Many Lack Access to Quality Early Education. Home Visiting Programs Are...

Early Learning

Many Lack Access to Quality Early Education. Home Visiting Programs Are Bringing it to More Families.

By Emily Tate Sullivan     May 29, 2024

Many Lack Access to Quality Early Education. Home Visiting Programs Are Bringing it to More Families.
Home visitor Mayra Ocampo, left, and parent Isabel Valencia take turns reading a children's book in Valencia's living room during a weekly home visit.

PUEBLO, Colorado — Standing in her living room, Isabel Valencia sets up her makeshift tennis serve with the materials on hand: a green balloon for a ball and a ruler affixed to a paper plate for a racket.

She bats the balloon to her home visitor, Mayra Ocampo, and they pass it back and forth, counting each return, offering encouragement and laughing at their mistakes.

The moment is light and playful, as it likely will be later in the week, when Valencia tries the same activity with her 4-year-old daughter Celeste. But Ocampo takes care to explain what’s happening beneath the surface: They’re not just playing tennis. They’re building social skills. They’re working on hand-eye coordination. And they’re practicing numeracy.

Home visitor and parent play makeshift tennis game
Home visitor Mayra Ocampo, left, and parent Isabel Valencia practice social and motor skills during a makeshift game of tennis. Photo by Eric Lars Bakke for AP.

Valencia, who came to the U.S. from Colombia a few years ago, found Ocampo through a free home visiting program that supports families with their children's early learning and development.

The model — and others like it — has provided a lifeline for families, especially those for whom access to quality early education is scarce or out of reach financially. These programs, which are set to expand with new federal support, are proven to help prepare children for school but have reached relatively few families.

It was during a trip to the grocery store in 2022 with her two young kids that somebody told Valencia about the home visiting program. She had moved to Pueblo, Colorado, only a few months earlier and was feeling isolated. She hadn’t met anyone else who spoke Spanish.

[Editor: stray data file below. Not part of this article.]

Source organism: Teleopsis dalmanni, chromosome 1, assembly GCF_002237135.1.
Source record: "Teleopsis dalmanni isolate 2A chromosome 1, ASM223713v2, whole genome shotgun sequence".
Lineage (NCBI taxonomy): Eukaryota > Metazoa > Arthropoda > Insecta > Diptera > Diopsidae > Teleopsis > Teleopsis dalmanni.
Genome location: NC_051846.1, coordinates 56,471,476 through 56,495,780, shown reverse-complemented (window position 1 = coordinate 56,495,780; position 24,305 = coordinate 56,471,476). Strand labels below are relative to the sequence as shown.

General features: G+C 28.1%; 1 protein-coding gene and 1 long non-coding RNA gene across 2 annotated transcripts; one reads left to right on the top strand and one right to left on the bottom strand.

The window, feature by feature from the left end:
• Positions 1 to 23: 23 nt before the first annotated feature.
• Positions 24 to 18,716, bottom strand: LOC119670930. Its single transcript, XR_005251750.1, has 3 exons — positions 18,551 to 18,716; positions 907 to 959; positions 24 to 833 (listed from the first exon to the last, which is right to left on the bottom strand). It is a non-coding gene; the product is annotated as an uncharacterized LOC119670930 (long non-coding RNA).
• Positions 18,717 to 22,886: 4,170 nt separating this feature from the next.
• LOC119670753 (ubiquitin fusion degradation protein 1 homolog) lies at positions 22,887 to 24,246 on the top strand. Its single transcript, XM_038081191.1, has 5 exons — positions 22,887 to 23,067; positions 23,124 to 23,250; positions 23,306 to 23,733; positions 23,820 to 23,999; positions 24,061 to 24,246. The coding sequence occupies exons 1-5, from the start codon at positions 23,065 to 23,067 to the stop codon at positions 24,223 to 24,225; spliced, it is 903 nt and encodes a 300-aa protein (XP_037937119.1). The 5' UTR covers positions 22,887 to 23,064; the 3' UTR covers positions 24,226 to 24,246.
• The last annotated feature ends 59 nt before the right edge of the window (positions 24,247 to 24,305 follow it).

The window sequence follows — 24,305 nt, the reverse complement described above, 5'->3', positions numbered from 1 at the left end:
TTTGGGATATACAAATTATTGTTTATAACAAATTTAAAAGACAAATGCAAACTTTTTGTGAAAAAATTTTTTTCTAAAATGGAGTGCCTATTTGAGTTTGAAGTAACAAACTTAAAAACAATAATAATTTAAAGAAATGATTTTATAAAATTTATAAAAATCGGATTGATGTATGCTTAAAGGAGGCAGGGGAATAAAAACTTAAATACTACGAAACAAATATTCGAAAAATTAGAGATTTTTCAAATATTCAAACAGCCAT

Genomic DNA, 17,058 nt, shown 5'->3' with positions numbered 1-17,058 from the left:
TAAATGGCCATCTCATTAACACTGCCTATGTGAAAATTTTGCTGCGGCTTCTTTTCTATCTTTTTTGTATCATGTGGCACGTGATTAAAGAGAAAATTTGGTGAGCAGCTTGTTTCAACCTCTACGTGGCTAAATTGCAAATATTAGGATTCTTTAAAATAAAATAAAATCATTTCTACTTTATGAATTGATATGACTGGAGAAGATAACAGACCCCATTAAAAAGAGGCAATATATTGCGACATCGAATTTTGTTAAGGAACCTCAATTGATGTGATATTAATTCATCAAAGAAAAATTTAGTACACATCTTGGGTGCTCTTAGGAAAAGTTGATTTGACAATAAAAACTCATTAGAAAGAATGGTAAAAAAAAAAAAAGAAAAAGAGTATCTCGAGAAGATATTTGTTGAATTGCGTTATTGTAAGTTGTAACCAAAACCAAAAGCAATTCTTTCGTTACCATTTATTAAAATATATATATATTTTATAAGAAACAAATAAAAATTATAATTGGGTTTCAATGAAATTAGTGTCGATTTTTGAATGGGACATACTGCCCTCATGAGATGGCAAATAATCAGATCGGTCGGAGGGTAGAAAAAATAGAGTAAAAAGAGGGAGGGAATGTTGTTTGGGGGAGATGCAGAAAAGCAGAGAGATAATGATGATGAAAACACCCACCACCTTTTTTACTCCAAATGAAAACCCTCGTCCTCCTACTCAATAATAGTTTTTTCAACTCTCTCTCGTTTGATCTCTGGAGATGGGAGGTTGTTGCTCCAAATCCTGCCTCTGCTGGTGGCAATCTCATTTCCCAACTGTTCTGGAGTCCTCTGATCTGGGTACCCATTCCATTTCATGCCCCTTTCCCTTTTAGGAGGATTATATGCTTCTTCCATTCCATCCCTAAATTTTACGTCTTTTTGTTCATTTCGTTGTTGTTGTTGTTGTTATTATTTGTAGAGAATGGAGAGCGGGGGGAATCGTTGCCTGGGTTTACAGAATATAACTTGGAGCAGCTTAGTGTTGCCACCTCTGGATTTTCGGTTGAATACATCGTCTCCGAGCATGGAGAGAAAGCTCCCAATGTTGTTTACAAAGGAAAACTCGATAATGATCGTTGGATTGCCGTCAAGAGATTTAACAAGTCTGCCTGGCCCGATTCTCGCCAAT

“I didn’t leave my house,” she says through an interpreter, “so I thought I was the only one.”

The Home Instruction for Parents of Preschool Youngsters program, known as HIPPY, provides families with a trained support person — in Valencia’s case, Ocampo — who visits their home every week, showing them how to engage their children with fun, high-quality, developmentally appropriate activities.

The HIPPY program is unique for its two-generation approach. Through regular home visits and monthly group meetings, parents learn how to promote early literacy and social-emotional skills from staff who went through the program themselves and often share the same language and background as the families they serve.

The program is primarily implemented in low-income neighborhoods, as well as through school districts and organizations reaching immigrant and refugee families, says Miriam Westheimer, chief program officer for HIPPY International, which operates in 15 countries and 20 U.S. states.

Many other home visiting models exist, each with distinct features. Some employ registered nurses as home visitors, focusing on maternal and child health; others send social workers or early childhood specialists. They can begin as early as pregnancy or, as in the case of HIPPY, serve families with toddlers and preschool-aged children.

In the U.S., two dozen home visiting models have received a stamp of approval — and with it, access to funding — from the federal government’s Maternal, Infant and Early Childhood Home Visiting (MIECHV) program.

Dr. Michael Warren, associate administrator of the Maternal and Child Health Bureau at the Health Resources and Services Administration, which oversees the MIECHV program, has seen first-hand the way home visiting can strengthen families but says that, right now, its scope is too limited.

An estimated 17 million families nationwide stand to benefit from the type of voluntary, evidence-based home visiting services that Valencia receives. Yet in 2022, only about 270,000 did.

“That is purely because of resources,” notes Warren. “If more resources exist, more families can be served.”

Fortunately, he says, reinforcements are on the way.

The federal investment in the MIECHV program is set to double from $400 million to $800 million annually, by 2027. Beginning this year, the federal government will match $3 for every $1 in non-federal funds spent on home visiting programs, up to a certain amount. Since many states already have funding mechanisms in place — through a combination of public, nonprofit and private contributions — it is expected to be an easy win.